Europe faces a possible destabilization, and it all comes down to the current votes Italians are going through in regards to reorganizing their government.
This includes several factors. One being reducing the numbers in the senate from the current 315 to 100, and second most importantly would be in whether or not Italy should continue with the Euro. A move if went ahead with, would see a domino effect of a further economic crisis and drive it further downwards, as Prime Minister Matteo Renzi himself stated.
About 51 million Italian citizens are deemed qualified to vote in this referendum, and the votes have already begun as of Sunday at six am, ending at 11 pm, and results are expected to surface on Monday.
Many of the voters themselves are growing weary of the prolonged lack of economical productivity.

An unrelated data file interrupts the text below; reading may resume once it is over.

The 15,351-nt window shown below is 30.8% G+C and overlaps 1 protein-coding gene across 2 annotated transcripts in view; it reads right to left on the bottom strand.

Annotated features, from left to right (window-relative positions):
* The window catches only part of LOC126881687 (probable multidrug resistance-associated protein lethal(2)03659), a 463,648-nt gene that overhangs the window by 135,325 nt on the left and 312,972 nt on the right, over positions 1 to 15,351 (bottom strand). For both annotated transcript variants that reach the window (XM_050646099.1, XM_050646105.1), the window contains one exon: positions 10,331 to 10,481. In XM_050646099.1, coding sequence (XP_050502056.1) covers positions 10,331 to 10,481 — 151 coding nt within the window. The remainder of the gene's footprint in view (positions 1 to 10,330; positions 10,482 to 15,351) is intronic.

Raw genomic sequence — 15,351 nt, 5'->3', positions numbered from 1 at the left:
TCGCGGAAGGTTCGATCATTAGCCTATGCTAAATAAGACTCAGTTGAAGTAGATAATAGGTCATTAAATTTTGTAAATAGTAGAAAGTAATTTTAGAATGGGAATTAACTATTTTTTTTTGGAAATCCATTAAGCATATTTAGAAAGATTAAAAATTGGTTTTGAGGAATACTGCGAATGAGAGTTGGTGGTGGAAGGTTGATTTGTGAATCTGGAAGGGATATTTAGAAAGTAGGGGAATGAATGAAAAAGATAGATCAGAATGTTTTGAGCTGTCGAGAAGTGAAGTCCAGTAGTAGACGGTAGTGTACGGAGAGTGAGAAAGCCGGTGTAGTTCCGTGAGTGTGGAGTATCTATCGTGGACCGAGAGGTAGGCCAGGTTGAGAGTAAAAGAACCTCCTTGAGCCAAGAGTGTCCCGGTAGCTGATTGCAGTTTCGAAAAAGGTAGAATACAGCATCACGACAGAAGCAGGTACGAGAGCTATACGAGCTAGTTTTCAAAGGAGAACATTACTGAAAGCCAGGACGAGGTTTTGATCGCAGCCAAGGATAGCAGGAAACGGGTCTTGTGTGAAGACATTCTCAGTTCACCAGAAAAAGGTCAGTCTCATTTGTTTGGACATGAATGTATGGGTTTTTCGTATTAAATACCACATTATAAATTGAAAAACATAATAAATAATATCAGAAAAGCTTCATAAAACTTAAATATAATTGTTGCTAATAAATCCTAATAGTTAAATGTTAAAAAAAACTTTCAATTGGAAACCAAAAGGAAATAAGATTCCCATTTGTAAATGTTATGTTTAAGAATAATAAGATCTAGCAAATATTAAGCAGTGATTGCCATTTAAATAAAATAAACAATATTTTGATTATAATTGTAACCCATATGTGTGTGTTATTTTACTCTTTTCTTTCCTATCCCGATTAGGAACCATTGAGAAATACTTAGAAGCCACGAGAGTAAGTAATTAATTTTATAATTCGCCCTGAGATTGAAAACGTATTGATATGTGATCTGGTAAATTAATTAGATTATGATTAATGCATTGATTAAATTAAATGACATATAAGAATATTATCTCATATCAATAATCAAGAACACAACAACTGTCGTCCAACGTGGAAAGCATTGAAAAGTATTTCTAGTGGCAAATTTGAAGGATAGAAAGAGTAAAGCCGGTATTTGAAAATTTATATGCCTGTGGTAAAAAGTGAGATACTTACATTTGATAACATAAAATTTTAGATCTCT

Change of Mind
Mr. Renzi himself has claimed that he would resign immediately if the “No” vote wins, but as of now has not made any statement regarding the ongoing event, as he is expected to return to Rome this afternoon. If the “No” vote wins, there will be a possible inclination for Italy to go through the transition that was once witnessed similarly in the UK last June in leaving the EU, along with the movement of the anti-immigrant Front National that amplified recently in France.
If Mr. Renzi loses, these movements, especially the anti-immigrant front would possibly expand. A stall holder from the Campo dei Fiori market in Central Rome, Pippo Nicosia expressed his own worries on this whole ordeal in regards to the “No” vote by saying “No’ will win, everything will collapse so we might as well all go on holiday.”
The turn of events are being observed globally, in the case for an intensifying surge of anti-establishment sentimentality.
Mr. Renzi stated this his strategy was in hopefully decreasing the amount of power that the higher house senate now possesses, and went on to assuring others of his resignation, stating that he will take no part in the president’s methodical style of ruling the country.